“Everything has been said before, but since nobody listens, we have to keep going back and begin again.” – Andre Gide
This epigraph begins Larry Cuban’s paper “Reforming again, again, and again,” published in 1990. As various reforms have re-appeared, Cuban extended his analysis again (“High School Reform Again, Again, and Again”) and again (“Fixing Schools Again and Again”). Cuban speculates that this reform recycling is not a problem we can solve, it’s a condition created by the institutional and political realities that we continually have to deal with.
Just as it is possible to predict that reform initiatives will return again and again, it is also possible to predict – even before these initiatives are implemented – some of the factors that will make it difficult for the initiatives to take hold and to achieve their goals. The efforts to transform teacher evaluation that took off with the Obama administration’s Race To The Top initiative in 2009 provide a recent case in point.
Those policies made their way into the news again this past week thanks to a report from the National Council on Teacher Quality. The press release (“States Bid Hasty Retreat from Their Own Attempts to Overhaul Educator Evaluation”) and coverage highlights the ways in which states teacher evaluation policies appear to be retreating (“Most States Have Walked Back Tough Teacher-Evaluation Policies”, Education Week; “ No Thanks, Obama: 9 States No Longer Require Test Scores Be Used To Judge Teachers,” Chalkbeat). Although these developments are newsworthy they come as no surprise. Previous reports have noted problems with the design and execution of recent efforts to transform teacher evaluation, and even those who have noted some positive outcomes have highlighted implementation challenges as well.
Building on Cuban’s work with his colleague David Tyack in Tinkering Toward Utopia and further analyses by David Cohen and Jal Mehta in “Why reform sometimes succeed”, my colleagues and I have been looking at some of the reasons that so many policies and reform initiatives fail to produce the fundamental changes in schools and classrooms that they seek. In a nutshell, this work suggests that too often the goals, capacity demands, and values of reform proposals do not match the common needs, existing capabilities, and dominant values in the schools and districts they are supposed to help.
Admittedly, this is a simple heuristic, but it provides one quick way to anticipate some implementation challenges and to explain how reform initiatives evolve. Although this example is drawn from the US, the basic approach to identifying the challenges of improvement and implementation can be applied in many settings outside the US as well.
Is there a fit between reform proposals and the needs, capabilities and values “on the ground”?
Asking a succinct set of questions provides one quick way to gauge the “fit” between reform proposals and the conditions in the schools and communities where those proposals are supposed to be implemented:
- How widely shared is the “problem” that the initiative is supposed to address?
- What has to change for the initiative to take hold in schools and classrooms to have an impact?
- To what extent do teachers, administrators and schools have the capabilities they need to make the changes?
- How likely is it that the key ideas and practices of the initiative will be consistent with socio-cultural, technological, political, and economic trends in the larger society?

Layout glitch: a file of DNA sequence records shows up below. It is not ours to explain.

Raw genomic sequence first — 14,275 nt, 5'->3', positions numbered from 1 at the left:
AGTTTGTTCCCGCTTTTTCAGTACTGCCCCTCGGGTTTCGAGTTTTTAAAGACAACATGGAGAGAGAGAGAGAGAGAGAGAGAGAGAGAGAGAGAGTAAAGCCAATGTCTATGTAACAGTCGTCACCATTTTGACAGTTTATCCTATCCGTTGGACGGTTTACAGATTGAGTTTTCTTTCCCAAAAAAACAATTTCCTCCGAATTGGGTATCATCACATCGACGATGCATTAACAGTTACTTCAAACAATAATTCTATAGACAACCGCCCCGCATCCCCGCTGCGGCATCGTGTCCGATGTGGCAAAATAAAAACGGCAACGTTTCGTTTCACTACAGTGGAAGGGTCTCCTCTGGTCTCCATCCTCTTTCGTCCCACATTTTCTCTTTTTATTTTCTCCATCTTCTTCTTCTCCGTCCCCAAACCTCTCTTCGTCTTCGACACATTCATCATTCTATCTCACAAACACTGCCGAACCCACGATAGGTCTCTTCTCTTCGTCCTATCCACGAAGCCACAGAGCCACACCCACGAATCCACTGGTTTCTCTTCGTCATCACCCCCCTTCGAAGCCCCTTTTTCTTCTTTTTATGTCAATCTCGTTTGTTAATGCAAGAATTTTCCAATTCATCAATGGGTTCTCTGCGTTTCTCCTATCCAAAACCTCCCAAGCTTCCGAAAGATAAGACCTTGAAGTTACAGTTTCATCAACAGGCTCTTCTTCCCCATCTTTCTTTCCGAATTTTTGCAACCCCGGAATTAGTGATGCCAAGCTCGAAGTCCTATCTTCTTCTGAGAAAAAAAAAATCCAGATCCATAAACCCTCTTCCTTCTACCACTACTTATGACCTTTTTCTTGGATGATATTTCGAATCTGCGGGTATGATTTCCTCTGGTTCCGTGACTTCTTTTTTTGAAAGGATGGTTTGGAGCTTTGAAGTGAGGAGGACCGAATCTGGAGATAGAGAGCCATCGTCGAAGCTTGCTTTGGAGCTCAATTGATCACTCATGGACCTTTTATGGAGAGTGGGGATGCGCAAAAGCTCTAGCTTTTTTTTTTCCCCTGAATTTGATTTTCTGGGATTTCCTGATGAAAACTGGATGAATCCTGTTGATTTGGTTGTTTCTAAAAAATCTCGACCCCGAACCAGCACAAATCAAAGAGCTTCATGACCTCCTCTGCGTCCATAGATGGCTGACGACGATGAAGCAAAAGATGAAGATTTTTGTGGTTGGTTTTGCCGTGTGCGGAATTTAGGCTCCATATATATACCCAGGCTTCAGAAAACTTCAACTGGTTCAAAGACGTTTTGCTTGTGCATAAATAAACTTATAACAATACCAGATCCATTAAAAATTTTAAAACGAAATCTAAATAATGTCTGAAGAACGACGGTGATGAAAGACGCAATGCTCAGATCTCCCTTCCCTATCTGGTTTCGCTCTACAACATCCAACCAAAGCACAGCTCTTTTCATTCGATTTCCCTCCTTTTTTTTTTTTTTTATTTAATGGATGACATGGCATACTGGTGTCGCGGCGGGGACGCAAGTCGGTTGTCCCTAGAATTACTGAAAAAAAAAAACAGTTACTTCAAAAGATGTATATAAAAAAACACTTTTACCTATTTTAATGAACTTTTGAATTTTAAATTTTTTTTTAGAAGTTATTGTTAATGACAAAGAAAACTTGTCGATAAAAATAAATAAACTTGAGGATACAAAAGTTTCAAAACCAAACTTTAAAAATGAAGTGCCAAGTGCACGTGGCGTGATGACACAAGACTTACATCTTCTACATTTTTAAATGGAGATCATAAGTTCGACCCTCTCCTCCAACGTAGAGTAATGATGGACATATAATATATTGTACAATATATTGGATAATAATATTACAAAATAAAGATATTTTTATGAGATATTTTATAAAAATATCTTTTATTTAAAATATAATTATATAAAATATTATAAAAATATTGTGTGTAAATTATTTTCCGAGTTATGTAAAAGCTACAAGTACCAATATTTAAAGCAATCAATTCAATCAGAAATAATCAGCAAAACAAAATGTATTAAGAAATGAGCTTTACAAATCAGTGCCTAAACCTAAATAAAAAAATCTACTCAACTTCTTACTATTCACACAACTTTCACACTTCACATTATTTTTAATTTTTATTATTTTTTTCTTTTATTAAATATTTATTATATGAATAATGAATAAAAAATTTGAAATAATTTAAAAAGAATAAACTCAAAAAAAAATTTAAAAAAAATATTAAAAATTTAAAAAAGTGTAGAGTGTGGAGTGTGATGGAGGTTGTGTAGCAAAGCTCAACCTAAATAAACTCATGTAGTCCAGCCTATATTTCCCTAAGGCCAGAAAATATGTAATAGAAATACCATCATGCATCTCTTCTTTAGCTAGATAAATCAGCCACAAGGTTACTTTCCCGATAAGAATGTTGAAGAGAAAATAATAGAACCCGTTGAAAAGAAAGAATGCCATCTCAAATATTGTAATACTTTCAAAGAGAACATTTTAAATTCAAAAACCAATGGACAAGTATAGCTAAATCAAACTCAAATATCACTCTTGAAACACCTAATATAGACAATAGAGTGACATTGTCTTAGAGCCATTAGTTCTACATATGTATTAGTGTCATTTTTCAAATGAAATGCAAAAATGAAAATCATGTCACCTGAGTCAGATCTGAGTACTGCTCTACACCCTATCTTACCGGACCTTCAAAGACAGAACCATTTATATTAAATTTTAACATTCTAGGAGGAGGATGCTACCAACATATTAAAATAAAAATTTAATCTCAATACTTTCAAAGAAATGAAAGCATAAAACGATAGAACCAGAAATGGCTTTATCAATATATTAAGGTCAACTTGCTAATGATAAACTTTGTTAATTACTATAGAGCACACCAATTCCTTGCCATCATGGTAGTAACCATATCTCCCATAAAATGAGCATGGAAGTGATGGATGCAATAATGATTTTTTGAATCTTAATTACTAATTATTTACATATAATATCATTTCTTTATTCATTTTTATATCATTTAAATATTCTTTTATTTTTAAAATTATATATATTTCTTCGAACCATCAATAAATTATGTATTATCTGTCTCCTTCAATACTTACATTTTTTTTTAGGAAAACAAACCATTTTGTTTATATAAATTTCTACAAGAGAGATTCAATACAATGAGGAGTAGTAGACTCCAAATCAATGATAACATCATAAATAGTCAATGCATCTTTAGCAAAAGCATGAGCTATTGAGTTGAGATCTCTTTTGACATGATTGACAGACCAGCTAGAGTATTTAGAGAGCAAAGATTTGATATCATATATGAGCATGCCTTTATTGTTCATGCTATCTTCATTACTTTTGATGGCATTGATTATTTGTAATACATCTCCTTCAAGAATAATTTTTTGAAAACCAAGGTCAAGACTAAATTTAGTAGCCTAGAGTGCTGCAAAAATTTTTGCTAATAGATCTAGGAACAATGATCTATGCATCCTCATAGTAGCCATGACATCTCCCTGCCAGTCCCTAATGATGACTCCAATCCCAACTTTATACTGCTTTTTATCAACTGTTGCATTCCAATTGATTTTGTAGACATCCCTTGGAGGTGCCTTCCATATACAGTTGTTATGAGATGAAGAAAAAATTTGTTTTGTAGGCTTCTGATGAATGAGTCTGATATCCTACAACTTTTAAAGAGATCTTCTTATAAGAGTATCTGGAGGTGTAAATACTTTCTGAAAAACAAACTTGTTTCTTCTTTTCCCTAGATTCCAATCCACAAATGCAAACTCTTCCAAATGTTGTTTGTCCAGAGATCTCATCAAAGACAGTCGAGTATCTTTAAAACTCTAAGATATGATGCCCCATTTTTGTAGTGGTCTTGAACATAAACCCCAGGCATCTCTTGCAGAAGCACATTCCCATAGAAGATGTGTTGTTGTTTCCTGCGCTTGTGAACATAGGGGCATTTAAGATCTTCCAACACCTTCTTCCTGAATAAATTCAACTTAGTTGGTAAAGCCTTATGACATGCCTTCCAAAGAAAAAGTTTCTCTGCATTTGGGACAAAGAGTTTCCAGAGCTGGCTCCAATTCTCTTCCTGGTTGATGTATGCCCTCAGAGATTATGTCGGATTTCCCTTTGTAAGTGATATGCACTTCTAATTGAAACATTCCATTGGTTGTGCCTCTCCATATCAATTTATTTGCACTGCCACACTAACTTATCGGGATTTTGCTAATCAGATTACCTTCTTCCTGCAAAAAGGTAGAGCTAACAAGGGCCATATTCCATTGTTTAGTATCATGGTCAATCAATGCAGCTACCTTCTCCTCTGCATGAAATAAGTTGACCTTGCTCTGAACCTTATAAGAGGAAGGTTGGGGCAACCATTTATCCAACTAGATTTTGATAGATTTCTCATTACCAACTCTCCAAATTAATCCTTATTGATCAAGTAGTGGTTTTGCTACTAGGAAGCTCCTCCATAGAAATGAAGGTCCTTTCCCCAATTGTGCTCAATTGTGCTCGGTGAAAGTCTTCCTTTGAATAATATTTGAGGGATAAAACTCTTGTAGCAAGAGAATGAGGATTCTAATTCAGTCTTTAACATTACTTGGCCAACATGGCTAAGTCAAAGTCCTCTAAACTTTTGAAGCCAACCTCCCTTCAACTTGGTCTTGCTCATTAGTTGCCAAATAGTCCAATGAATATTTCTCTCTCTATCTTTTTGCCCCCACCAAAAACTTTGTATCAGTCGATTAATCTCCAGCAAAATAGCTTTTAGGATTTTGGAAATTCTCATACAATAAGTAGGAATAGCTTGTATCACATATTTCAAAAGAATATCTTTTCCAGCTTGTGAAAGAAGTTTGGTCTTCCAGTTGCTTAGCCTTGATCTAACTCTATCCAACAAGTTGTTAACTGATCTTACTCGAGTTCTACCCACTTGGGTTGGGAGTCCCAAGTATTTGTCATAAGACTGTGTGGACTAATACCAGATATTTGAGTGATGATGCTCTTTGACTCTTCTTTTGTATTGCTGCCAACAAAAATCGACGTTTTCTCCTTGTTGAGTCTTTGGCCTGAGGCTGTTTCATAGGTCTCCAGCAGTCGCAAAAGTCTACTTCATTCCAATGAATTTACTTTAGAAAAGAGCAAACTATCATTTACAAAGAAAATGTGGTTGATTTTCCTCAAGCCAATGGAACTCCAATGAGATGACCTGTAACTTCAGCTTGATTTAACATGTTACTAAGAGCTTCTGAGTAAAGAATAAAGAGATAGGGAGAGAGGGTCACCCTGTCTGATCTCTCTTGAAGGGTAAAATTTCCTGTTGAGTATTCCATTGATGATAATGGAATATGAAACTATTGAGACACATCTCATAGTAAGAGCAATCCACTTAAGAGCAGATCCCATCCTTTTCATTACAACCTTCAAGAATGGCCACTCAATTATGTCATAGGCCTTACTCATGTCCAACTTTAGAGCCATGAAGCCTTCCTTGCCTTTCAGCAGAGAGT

What’s the problem the initiative is designed to solve and who has “it”?
When problems are widely shared by many of the stakeholders involved, initiatives that address those problems are more likely to be seen as necessary and worth pursuing – a key indicator of whether those “on the ground” are likely to do what the initiative requires.
In the case of the teacher evaluation reforms, proposals for changing evaluation procedures grew along with concerns that the emphases on accountability and teacher quality in the No Child Left Behind Act of 2001 were not yielding the desired improvements in outcomes in reading and mathematics (which was also predictable even before NCLB passed into law but that’s a different blog post…). Those concerns came together with increasing interest in looking at growth in student learning through “value-added” measurement approaches and with the observation popularized by the New Teacher Project’s report on “The Widget Effect” that almost all teachers were given satisfactory evaluation ratings.
For whom was the system of teacher evaluation a problem? Policymakers, funders, and some administrators seized upon teacher evaluation as a critical problem. These “policy elites”, however, are those primarily engaged with managing the education system; but “fixing” teacher evaluation did not appear to be at the top of the list of concerns for many teachers, parents, and students, or for major stakeholder groups like teachers’ unions. As a consequence, considerable resistance should have been expected.
What has to change? To what extent do teachers, principals, and schools have the capabilities to make the changes?
The more complicated and demanding the changes are, the more difficult they will be to put in place. Simply put, the likelihood of implementing a policy or improvement initiative effectively drops the more steps and the more convoluted the plan; the more time, money, resources, and people involved; and the more that everyday behaviors and beliefs have to change.
At a basic level, the “logic” of the teacher evaluation reforms seemed fairly straightforward:
If we create better estimates of teacher quality and create more stringent evaluation systems…
…. Then education leaders can provide better feedback to teachers, remove ineffective teachers, reward more effective teachers…
… And student learning/outcomes will improve
However, by unpacking exactly what has to happen for these results to be achieved, the complications and predictable difficulties quickly become apparent. Among the issues:
- New instruments have to be created, criteria agreed upon, new observation & assessments deployed, and trainings developed
- Principals/observers have to have time for training and to carry out observations/assessments
- Principals and other observers have to be able to give meaningful feedback,
- Teachers need to be able to change their instruction in ways that yields measurable improvements on available assessments of student performance
Of course, these developments are supposed to take place in every single school and district covered by the new policy, and, at the school and classroom level, these new procedures, observation criteria, and feedback mechanisms have to be developed for every teacher, at every level, in every subject.